Along I84 in the Columbia River Gorge AND right on the river there are FREE overnight no-hookup RV camping areas. These many sites are kind of sandwiched between the heavily traveled freeway / railroad tracks and the river. Most spots are paved and shaded, some are gravel. Surprisingly not much freeway noise but we counted 9 trains of at least 100 cars each, some withe pusher and puller sets of engines, during one of our many 14 hour stopovers. We travel that route a few times each year and find ourselves in that area quite often at dinner time. We… Read more »

Jim Ellis
Guest
Jim Ellis

We camped in a very nice county park in Grand Island Ne. last year. About 3:00 a.m. we awoke to a train making a delivery to the power station. It came back about 3:45. Wow, were we suprised. I would guess it was about 70 feet away.

Mike Arnold
Guest
Mike Arnold

For us camping near a railroad track would be about like being at home. We live about a half-mile from a very busy East-West rail line. We have neighbors who live a couple hundred yards from the track. They can feel the vibrations when the trains go, but they say most of the time they don’t notice.

Lauren
Guest
Lauren

I grew up as a daughter and granddaughter of a railroader. We lived for awhile beside the rail track and later 3/4 mile away. We could feel the ground shake while the over a mile long train rumbled by. We were lulled to sleep, by the rumble of the trains Yes I do miss that. But sadly there are more truck than trains in the area I live in. I understand it is not everyone’s cup of tea.

Cal Bridgers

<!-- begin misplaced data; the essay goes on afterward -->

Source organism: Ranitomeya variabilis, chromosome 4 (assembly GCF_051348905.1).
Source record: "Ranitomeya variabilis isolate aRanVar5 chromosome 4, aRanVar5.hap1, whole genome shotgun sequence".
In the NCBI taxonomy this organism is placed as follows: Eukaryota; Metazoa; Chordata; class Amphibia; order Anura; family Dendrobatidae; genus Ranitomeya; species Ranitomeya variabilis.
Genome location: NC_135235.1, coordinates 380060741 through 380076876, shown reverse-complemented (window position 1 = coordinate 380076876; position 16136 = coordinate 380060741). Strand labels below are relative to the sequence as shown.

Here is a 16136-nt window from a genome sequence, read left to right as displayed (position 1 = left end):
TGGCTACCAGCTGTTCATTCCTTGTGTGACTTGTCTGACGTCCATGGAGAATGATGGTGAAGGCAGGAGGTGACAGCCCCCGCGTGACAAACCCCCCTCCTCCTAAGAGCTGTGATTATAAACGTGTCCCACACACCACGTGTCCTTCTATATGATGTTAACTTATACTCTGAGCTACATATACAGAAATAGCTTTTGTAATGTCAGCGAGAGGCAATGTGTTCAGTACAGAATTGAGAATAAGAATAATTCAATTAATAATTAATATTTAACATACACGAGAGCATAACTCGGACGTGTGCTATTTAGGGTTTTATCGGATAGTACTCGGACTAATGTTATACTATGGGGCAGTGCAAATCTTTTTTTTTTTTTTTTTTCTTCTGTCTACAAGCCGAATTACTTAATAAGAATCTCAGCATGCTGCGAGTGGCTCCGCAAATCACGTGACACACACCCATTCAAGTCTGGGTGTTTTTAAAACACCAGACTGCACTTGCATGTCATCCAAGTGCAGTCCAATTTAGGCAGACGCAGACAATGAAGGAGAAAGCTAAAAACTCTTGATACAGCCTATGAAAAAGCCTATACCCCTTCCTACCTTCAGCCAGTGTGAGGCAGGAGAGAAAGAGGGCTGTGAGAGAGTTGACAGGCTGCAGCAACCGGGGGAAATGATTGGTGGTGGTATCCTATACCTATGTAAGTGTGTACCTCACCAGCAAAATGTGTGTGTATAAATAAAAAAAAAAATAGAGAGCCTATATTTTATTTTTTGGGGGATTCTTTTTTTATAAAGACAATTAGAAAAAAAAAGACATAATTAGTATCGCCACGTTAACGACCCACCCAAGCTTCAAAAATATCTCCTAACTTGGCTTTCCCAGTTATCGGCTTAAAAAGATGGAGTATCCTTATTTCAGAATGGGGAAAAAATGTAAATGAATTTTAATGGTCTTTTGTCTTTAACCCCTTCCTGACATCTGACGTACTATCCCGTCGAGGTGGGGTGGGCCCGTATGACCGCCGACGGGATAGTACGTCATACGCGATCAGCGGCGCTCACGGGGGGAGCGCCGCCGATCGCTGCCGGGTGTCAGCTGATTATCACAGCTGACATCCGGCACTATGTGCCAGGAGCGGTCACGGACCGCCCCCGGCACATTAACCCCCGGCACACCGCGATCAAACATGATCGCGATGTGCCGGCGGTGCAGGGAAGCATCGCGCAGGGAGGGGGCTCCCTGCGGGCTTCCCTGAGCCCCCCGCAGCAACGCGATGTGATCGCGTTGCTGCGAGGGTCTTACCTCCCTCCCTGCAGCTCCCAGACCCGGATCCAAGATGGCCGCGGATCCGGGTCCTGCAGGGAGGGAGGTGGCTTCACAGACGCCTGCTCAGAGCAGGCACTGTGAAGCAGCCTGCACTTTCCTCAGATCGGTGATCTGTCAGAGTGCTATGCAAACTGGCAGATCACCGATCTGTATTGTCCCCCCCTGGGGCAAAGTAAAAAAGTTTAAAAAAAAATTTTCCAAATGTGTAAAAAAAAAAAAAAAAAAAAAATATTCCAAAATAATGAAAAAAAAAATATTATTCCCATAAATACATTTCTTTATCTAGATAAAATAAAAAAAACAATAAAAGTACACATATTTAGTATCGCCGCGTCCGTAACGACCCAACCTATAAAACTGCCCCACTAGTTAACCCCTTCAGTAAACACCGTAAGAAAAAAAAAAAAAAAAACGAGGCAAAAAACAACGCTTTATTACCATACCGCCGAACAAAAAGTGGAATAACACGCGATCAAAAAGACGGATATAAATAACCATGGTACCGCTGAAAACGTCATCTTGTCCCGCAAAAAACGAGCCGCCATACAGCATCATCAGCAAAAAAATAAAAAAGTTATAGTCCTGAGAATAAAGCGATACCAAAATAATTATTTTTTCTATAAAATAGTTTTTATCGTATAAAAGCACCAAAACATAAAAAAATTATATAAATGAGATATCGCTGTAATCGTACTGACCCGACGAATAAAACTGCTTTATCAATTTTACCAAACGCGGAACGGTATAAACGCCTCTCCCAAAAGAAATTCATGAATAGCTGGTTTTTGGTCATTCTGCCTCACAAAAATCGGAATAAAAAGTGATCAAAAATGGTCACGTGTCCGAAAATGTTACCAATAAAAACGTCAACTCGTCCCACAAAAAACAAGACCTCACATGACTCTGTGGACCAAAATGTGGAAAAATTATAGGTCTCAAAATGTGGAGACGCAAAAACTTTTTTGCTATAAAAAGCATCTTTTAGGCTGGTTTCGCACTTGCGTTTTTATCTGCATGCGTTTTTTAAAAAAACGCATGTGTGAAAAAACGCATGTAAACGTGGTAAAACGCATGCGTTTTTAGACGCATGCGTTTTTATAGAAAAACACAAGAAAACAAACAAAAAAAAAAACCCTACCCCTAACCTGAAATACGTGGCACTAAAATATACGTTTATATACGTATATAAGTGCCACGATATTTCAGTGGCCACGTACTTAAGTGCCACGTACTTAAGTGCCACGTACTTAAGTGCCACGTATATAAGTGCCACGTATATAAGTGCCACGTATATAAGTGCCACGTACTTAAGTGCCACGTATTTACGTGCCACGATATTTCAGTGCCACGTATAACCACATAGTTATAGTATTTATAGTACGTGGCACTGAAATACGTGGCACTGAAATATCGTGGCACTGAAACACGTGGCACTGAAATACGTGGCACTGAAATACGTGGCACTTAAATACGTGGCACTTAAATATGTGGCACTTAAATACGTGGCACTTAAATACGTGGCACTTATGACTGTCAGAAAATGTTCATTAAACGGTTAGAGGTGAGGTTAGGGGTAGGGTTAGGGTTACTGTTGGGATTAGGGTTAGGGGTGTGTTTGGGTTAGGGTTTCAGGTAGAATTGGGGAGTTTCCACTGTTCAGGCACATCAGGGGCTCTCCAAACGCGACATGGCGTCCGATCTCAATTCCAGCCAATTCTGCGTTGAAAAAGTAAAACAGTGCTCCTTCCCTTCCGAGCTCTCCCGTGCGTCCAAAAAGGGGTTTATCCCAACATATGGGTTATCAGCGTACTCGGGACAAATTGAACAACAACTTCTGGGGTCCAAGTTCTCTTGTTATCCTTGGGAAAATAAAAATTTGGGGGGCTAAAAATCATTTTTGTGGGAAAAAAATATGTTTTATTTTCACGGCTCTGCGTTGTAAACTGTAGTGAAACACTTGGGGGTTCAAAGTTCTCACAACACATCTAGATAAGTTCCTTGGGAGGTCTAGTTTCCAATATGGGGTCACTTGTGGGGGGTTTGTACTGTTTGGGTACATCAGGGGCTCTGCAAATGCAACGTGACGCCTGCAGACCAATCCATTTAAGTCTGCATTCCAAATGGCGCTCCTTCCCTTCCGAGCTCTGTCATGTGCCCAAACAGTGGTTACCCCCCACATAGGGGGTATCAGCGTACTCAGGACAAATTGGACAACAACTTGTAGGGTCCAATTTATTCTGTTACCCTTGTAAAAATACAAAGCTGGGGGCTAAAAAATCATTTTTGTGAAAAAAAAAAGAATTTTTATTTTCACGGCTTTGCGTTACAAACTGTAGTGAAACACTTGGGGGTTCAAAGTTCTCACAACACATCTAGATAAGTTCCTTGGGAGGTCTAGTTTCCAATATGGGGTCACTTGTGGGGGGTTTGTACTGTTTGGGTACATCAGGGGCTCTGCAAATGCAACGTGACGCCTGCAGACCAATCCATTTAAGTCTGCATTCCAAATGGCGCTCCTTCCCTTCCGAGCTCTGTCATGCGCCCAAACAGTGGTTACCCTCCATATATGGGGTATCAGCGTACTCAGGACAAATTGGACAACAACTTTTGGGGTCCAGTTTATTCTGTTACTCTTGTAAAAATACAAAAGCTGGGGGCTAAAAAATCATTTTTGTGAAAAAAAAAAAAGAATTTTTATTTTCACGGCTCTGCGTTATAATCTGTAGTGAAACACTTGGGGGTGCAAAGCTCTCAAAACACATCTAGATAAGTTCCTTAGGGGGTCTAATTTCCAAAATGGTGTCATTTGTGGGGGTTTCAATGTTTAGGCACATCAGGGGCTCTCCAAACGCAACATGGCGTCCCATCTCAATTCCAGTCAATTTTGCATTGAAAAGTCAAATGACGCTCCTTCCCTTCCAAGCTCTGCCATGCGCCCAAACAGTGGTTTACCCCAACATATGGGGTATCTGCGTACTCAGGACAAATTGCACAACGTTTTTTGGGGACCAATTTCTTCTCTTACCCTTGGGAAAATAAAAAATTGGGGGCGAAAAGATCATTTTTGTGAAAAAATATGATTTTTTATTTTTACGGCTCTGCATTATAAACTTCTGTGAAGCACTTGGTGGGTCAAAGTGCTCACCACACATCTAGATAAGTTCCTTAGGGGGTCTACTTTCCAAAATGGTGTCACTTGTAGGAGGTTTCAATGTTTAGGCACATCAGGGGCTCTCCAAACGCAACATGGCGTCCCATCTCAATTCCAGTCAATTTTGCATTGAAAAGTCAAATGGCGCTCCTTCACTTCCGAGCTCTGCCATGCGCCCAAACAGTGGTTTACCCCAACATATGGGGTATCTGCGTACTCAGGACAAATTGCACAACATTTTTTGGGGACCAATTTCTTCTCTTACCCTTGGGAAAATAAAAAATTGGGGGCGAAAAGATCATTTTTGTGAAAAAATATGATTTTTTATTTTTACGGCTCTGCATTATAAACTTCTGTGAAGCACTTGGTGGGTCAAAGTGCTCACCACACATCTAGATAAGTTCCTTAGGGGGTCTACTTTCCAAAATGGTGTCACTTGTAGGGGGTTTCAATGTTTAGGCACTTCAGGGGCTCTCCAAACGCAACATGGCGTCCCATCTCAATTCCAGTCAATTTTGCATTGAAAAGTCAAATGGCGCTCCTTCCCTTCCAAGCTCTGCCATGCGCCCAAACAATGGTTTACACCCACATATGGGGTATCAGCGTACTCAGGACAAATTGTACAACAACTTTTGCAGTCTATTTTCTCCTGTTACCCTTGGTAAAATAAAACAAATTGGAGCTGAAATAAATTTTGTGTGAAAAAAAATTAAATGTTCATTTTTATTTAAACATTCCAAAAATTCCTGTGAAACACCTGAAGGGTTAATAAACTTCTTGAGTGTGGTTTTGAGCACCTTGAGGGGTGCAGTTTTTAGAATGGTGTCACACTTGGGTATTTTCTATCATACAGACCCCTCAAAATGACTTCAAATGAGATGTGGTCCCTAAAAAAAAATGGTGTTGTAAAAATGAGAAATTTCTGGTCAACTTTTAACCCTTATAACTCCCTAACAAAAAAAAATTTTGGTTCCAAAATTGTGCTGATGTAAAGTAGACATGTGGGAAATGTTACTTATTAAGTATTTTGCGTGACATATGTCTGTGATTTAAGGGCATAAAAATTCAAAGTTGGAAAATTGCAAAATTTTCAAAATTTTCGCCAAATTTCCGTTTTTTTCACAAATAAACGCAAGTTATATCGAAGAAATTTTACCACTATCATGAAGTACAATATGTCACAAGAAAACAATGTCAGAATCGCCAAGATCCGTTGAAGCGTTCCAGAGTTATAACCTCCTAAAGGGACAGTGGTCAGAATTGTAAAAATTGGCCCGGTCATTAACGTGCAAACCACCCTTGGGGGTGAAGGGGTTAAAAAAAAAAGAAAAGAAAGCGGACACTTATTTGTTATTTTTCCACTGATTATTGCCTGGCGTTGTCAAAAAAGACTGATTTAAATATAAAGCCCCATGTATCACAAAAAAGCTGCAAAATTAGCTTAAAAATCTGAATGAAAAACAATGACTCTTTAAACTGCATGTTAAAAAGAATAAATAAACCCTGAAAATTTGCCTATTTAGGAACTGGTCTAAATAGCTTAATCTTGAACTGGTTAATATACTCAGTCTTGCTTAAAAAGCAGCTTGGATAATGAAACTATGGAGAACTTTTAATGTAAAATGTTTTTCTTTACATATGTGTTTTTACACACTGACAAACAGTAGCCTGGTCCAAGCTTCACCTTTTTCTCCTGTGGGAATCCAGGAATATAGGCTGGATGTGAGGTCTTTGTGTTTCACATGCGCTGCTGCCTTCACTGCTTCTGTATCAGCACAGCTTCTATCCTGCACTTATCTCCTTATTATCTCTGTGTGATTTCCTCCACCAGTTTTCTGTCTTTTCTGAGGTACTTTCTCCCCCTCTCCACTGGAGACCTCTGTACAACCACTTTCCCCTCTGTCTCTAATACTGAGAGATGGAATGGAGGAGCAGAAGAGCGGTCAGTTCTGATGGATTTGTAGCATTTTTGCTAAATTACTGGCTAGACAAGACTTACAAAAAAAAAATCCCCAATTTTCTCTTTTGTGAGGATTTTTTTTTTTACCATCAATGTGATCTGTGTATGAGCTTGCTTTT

Guest
Cal Bridgers

I was motorcycle camping with my Kompac Kamper pop-up and stopped to spend the night in Louisville, KY. Instead of going to the nearby military campground I opted to stay at the Metro KOA in the town. It being a Sunday night after a long day on the road I took a spot “away from the big campers” (as the clerk said). I noticed some railroad tracks but didn’t think anything of ’em until 0400 Monday. That’s when the banging of the cars as they were being shuttled and shifted around to form a train started. Had myself an early,… Read more »

Mary Ihla
Guest
Mary Ihla

We spend the winter months in an RV park near Fort Worth, TX, that’s right next to double tracks with trains pulling oil tanker cars day and night and a crossing a half block away. We stay here because it’s cheap, decently maintained, and only 15 minutes from my daughters and grandchildren. The first couple of weeks we were here the trains drove of crazy, but we got used to the noise and even have grown to find the clickity-clack rhythm and yes, even the horns.

Don Callahan
Guest
Don Callahan

We have stayed in numerous campgrounds with train traffic nearby. As long as there are no nearby crossings causing loud warning whistles and the tracks aren’t within 1000 feet we are not bothered. In fact a train whistle in the distance brings back memories of long ago.

Drew
Guest
Drew

We stayed in a Motel 6 once near Mohave, Ca. As we walked up to the desk there was a big handwritten sign….”WE HAVE TRAINS”. There is also a popular rv park near Edison, Ca. called Orange Grove RV Park. They have trains too but I don’t think they tell you. As it turns out, the place is wonderful and if you can use ear plugs you might be ok. The smell of orange blossoms in the Spring is one of the simple pleasures life offers.

Tommy Molnar
Guest
Tommy Molnar

We camp in some boondocking places in Nevada where the train comes within a couple miles of where we are. We kinda like it, but it certainly is NOT as noisy as the one in the video. It reminds me of when I was a kid and my folks had a simple summer cottage in southern Wisconsin. The train was several miles away and we could only hear it at night – and the whole family seemed to enjoy it. But again, nothing like this video. Even growing up in Chicago, the Northwestern RR was only a block away and… Read more »

Joel Vinson
Guest
Joel Vinson

We camp at Buccaneer State Park in Waveland, MS. every now and then. There is a train that runs back there at night and we dig it. If it gets too crazy, we just crank up a box fan for noise….done deal.